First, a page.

In the past few days, newspapers have been reporting that a large number of Indian students are being deported from the US. To understand why this is happening, one needs to know the US visa system.
The US government has two departments that are involved in the movement of people from other countries to the US. One is the Justice department and the other is the State department.
The State department operates embassies and consulates in foreign countries. The Justice department, through its unit the Customs and Border Protection, controls all entry points to the US, such as airports, seaports, and roads leading to the United States mainland.
To get a US visa, a student (or a visitor) needs to make an appointment with a US Consulate. During an interview, the visa officer establishes if a student (or a visitor) has the appropriate credentials to enter the US. If the officer is satisfied, he or she will approve the issuance of a visa.
Many students misunderstand the meaning of the word “visa”. They think that it means that they can now enter the US. Wrong.
The US visa on a passport simply means that the student can come up to an entry point, such as an airport, seaport, etc. and ask a CBP officer to allow him/her to enter the US. It is now up to the CBP officer to determine if the student is eligible to enter the US.
So, Why this second check?
The US follows the twin-check entry system. This is because the objectives of the State and Justice departments are different. They also use different yardsticks to establish the credentials of a visitor or a non-immigrant student.
Students generally apply for and receive an F-1 visa. This is a non-immigrant visa. This means that the student is going to the US to study, and then intends to return to his native country, after receiving any necessary practical training.
To establish the non-immigrant nature of the student’s travel, visa officers ask questions, examine documents and make enquiries. Once they are satisfied, a visa is issued.
Deported Indian students wait inside a room awaiting transport to India
At the port of entry, the student with a visa now faces a CBP officer. This officer generally verifies that the student meets the non-immigrant requirements. How can this be verified? The CBP officer usually asks questions, looks for evidence, examines documents and generally conducts an enquiry, all within the matter of a few minutes. This is a stressful time for the visitor. Any fidgeting, nervousness, nail biting etc. can lead to a longer session, in a separate room.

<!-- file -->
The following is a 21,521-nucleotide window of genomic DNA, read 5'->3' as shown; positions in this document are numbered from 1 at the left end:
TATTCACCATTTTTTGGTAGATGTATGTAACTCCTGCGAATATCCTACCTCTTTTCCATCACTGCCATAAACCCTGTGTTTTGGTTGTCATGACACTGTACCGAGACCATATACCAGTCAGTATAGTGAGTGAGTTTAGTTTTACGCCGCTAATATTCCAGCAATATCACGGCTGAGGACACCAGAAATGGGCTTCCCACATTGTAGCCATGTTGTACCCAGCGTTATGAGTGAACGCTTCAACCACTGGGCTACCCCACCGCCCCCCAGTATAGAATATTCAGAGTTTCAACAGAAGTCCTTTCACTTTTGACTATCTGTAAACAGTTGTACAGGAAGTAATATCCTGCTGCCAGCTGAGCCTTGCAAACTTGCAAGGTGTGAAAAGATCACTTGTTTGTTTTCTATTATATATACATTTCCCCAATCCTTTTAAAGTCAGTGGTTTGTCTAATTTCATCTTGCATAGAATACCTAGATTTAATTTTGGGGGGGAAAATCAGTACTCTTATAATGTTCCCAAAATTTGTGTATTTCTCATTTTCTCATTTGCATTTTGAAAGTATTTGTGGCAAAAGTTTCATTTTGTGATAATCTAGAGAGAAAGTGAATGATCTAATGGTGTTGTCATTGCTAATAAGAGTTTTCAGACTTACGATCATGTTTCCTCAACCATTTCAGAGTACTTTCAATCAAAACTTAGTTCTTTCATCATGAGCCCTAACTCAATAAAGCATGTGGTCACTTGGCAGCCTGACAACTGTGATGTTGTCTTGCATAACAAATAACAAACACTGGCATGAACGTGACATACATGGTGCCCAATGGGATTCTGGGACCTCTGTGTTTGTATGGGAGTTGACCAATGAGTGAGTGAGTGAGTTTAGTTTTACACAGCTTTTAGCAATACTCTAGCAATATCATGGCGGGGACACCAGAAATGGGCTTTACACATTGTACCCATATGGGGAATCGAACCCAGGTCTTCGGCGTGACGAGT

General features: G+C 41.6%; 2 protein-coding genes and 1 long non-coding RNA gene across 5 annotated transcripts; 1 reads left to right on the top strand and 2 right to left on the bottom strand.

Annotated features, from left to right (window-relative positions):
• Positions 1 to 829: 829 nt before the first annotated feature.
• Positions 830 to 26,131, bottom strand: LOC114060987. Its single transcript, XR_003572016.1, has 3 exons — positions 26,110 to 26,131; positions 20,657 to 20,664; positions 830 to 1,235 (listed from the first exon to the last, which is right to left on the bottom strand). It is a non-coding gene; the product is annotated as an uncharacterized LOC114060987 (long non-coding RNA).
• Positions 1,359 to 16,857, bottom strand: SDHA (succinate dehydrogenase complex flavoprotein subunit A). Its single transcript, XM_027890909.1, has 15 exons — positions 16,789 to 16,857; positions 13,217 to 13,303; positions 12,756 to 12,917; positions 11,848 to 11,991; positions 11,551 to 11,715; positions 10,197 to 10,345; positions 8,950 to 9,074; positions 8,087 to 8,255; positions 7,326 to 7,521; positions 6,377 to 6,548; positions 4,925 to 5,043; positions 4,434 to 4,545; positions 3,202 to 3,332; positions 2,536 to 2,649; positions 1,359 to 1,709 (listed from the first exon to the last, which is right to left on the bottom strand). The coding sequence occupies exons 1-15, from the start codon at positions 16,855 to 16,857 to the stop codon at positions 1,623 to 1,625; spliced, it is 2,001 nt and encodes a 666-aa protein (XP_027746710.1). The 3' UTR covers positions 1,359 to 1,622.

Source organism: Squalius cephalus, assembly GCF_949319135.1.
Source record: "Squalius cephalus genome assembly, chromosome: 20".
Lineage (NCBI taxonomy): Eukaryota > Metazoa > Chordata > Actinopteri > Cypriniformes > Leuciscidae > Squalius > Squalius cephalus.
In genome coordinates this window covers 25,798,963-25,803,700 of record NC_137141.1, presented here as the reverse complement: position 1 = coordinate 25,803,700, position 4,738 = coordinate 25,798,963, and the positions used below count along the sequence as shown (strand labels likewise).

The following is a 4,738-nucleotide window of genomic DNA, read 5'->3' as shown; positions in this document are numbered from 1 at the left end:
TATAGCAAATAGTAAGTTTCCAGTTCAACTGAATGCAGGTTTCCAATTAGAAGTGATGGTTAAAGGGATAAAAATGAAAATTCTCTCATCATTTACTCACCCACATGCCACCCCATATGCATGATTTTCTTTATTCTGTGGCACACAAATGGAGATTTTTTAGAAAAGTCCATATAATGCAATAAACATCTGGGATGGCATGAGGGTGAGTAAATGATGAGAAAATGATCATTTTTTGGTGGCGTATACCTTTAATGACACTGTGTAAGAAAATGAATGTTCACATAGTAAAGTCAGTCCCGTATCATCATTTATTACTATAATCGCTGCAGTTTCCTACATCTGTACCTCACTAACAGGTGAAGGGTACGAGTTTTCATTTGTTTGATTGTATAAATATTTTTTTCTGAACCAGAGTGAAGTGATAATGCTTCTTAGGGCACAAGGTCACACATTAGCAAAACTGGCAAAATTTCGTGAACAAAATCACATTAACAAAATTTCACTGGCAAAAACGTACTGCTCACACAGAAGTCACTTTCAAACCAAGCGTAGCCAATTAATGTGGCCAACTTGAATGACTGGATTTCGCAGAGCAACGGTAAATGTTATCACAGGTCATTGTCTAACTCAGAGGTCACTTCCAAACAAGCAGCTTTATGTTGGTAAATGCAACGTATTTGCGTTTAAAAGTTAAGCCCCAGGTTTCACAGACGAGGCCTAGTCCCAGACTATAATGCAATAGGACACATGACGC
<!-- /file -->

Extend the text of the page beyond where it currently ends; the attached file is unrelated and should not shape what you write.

Usually, those who have committed fraud, such as those carrying fraudulent documents, or those whose main intention is not to study but something else, will break down and reveal the truth.
What are some of the questions asked, in such sessions? Usually, they are routine questions. For example, ‘where is your university located?’, ‘How far is it from here?’, ‘What is the tuition fee’?, ‘How many courses do you need to graduate?’ and so on.
A good student, whose intention is to study, will know this information. Not knowing the above information can prove to be costly. If a CBP officer determines that the student is not a legitimate recipient of the F-1 visa, the student can be deported from the United States.
What next after deportation?
Depending on the conditions, the student may be barred from receiving a US visa or coming to the US for five or 10 years.
The student who is to be deported will be detained at the airport or any temporary facility. The airline that brought them in will be asked to take them back. Some airlines are also penalised for bringing such students into the US. And once the airlines detects a pattern, i.e. has identified the universities whose admits were being deported, they resort to a safety measure of not allowing such students to board at all.
What is the lesson one must learn from this? There are several. One, going to the US is only for genuine students. Second, the selection of a university should be done carefully considering costs, time and the reputation of the university. Third, fraudulently entering the US in the garb of a student with the intention of obtaining work informally will expose them to arrest and prosecution. Most often, it is the student who is less than qualified for admission. Some have fraudulently altered mark sheets, as most US universities accept scanned papers.
Other times, consultancies profit from steering students to specific universities, where the curriculum is not standard, or where attendance is not required.
Some US universities act as for-profit organisations, benefitting from full tuition paid by Indians, to subsidise their operations. To a lesser extent, the US consulate is also guilty of processing visas fast, sometimes in interviews lasting less than a minute.
Ultimately, who loses out when things go wrong? It is the student and the parents. They are the buyers of the American dream.
Many years ago, the Bollywood actress Nutan decided to visit her grandchild in the US. At the airport, she was asked why she was coming to the US. Her answer was straightforward. She said, “I expect to spend time with my granddaughter and do some work around the house.”
To which the immigration officer replied, “I am sorry, but you will need a work visa to do any work. You only have a visitor’s visa,” and promptly deported her back to India.
The author, Arvind Acharya, is a management consultant in New York. He can be reached at firstname.lastname@example.org
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